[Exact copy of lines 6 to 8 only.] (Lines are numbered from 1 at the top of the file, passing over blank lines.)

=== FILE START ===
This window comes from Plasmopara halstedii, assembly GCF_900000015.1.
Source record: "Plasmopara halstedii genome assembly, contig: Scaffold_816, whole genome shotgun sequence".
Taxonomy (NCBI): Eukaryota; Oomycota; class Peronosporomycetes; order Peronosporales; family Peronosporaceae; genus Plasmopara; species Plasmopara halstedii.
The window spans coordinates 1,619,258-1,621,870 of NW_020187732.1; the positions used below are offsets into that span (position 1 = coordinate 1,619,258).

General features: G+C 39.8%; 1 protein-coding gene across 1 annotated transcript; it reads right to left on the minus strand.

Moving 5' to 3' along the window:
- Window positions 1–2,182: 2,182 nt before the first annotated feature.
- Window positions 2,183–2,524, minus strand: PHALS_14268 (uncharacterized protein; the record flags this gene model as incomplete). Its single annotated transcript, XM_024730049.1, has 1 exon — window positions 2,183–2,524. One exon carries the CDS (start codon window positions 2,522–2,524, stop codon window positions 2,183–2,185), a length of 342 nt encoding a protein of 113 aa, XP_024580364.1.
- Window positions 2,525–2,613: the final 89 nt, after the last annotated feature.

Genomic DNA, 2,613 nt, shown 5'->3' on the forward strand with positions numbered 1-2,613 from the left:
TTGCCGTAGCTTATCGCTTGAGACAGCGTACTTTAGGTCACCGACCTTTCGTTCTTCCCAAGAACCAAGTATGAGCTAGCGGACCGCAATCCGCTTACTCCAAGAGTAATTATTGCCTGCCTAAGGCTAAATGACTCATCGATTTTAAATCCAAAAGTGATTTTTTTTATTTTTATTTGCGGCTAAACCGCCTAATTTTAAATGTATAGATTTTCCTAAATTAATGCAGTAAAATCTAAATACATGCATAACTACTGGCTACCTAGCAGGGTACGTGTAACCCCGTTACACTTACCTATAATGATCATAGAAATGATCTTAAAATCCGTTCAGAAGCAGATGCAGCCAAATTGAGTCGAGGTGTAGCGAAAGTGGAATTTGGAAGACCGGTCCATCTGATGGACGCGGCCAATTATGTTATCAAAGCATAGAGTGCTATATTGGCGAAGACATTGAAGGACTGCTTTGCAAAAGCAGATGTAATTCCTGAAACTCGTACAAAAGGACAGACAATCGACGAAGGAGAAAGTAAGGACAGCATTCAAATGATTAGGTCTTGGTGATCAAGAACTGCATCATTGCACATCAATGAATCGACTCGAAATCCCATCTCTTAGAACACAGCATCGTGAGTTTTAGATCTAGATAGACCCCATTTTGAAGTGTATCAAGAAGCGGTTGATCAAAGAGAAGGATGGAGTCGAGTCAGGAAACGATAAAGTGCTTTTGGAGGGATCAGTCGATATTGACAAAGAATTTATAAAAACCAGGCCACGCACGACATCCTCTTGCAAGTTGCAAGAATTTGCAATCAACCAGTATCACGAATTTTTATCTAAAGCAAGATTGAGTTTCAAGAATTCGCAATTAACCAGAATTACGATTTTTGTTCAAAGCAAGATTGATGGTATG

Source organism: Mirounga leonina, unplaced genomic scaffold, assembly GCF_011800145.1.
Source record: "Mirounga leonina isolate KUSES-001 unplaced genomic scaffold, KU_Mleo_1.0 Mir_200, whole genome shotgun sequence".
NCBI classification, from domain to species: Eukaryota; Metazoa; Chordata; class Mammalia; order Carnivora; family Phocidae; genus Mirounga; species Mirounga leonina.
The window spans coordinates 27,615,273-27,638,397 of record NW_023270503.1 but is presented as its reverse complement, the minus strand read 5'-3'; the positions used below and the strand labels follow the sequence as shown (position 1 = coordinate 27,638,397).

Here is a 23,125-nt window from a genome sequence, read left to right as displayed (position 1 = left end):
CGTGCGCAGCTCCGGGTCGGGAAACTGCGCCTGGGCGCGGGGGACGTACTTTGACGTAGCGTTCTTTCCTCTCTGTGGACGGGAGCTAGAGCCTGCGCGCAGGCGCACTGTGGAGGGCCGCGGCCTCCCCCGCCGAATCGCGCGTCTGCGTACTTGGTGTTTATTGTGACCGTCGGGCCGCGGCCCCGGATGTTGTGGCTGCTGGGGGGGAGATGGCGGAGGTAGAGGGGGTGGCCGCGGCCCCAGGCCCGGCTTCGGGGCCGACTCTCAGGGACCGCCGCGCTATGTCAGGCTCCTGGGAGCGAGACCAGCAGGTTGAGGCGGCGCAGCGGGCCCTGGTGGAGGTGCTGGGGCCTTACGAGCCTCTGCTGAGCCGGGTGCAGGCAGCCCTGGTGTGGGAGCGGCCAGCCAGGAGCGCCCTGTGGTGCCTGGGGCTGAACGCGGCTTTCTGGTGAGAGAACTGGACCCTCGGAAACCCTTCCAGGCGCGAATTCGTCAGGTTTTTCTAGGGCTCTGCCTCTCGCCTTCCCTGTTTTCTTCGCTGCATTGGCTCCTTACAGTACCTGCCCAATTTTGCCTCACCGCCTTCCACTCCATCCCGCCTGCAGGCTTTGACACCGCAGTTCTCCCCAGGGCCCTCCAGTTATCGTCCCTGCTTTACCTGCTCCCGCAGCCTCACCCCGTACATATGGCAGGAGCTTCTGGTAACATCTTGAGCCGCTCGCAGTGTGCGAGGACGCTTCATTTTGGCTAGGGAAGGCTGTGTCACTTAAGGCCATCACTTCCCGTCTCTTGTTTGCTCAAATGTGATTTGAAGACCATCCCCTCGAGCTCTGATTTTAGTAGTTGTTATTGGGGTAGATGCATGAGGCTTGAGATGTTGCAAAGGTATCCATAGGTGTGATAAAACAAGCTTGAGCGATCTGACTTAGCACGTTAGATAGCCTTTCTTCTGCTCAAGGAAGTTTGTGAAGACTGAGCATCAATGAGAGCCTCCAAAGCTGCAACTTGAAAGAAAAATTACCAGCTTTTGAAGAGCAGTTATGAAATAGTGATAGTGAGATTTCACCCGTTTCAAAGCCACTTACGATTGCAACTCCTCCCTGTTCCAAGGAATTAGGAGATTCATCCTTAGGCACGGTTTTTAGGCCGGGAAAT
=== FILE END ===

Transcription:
Moving 5' to 3' along the window:
- Window positions 1–2,182: 2,182 nt before the first annotated feature.
- Window positions 2,183–2,524, minus strand: PHALS_14268 (uncharacterized protein; the record flags this gene model as incomplete). Its single annotated transcript, XM_024730049.1, has 1 exon — window positions 2,183–2,524. One exon carries the CDS (start codon window positions 2,522–2,524, stop codon window positions 2,183–2,185), a length of 342 nt encoding a protein of 113 aa, XP_024580364.1.